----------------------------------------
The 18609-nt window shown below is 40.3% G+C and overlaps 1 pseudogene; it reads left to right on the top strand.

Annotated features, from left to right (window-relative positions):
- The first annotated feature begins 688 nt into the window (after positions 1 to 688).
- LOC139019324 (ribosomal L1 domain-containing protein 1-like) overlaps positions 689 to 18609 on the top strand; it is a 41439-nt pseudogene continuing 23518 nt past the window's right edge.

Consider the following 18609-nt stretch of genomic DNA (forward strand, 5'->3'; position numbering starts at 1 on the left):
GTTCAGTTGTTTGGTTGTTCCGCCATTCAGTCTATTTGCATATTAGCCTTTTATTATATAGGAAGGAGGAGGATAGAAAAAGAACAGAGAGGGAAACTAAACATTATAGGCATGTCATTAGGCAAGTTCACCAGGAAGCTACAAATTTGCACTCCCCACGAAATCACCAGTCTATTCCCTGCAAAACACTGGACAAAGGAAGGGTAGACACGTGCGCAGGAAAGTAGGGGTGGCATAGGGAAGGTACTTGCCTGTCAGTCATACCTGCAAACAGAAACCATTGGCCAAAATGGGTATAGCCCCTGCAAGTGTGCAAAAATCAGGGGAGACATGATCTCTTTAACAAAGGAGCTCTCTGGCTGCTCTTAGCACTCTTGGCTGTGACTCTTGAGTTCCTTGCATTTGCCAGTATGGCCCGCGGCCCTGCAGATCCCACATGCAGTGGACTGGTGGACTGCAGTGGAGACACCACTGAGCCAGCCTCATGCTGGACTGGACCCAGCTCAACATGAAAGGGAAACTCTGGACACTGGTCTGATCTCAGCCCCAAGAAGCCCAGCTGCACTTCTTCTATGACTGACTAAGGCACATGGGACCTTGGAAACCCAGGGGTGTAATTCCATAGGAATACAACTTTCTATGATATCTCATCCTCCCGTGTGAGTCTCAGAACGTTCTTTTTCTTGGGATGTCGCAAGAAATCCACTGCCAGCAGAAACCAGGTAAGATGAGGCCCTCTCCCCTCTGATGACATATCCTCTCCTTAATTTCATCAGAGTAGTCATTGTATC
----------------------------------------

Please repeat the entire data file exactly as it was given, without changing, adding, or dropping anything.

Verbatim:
The 18609-nt window shown below is 40.3% G+C and overlaps 1 pseudogene; it reads left to right on the top strand.

Annotated features, from left to right (window-relative positions):
- The first annotated feature begins 688 nt into the window (after positions 1 to 688).
- LOC139019324 (ribosomal L1 domain-containing protein 1-like) overlaps positions 689 to 18609 on the top strand; it is a 41439-nt pseudogene continuing 23518 nt past the window's right edge.

Consider the following 18609-nt stretch of genomic DNA (forward strand, 5'->3'; position numbering starts at 1 on the left):
GTTCAGTTGTTTGGTTGTTCCGCCATTCAGTCTATTTGCATATTAGCCTTTTATTATATAGGAAGGAGGAGGATAGAAAAAGAACAGAGAGGGAAACTAAACATTATAGGCATGTCATTAGGCAAGTTCACCAGGAAGCTACAAATTTGCACTCCCCACGAAATCACCAGTCTATTCCCTGCAAAACACTGGACAAAGGAAGGGTAGACACGTGCGCAGGAAAGTAGGGGTGGCATAGGGAAGGTACTTGCCTGTCAGTCATACCTGCAAACAGAAACCATTGGCCAAAATGGGTATAGCCCCTGCAAGTGTGCAAAAATCAGGGGAGACATGATCTCTTTAACAAAGGAGCTCTCTGGCTGCTCTTAGCACTCTTGGCTGTGACTCTTGAGTTCCTTGCATTTGCCAGTATGGCCCGCGGCCCTGCAGATCCCACATGCAGTGGACTGGTGGACTGCAGTGGAGACACCACTGAGCCAGCCTCATGCTGGACTGGACCCAGCTCAACATGAAAGGGAAACTCTGGACACTGGTCTGATCTCAGCCCCAAGAAGCCCAGCTGCACTTCTTCTATGACTGACTAAGGCACATGGGACCTTGGAAACCCAGGGGTGTAATTCCATAGGAATACAACTTTCTATGATATCTCATCCTCCCGTGTGAGTCTCAGAACGTTCTTTTTCTTGGGATGTCGCAAGAAATCCACTGCCAGCAGAAACCAGGTAAGATGAGGCCCTCTCCCCTCTGATGACATATCCTCTCCTTAATTTCATCAGAGTAGTCATTGTATC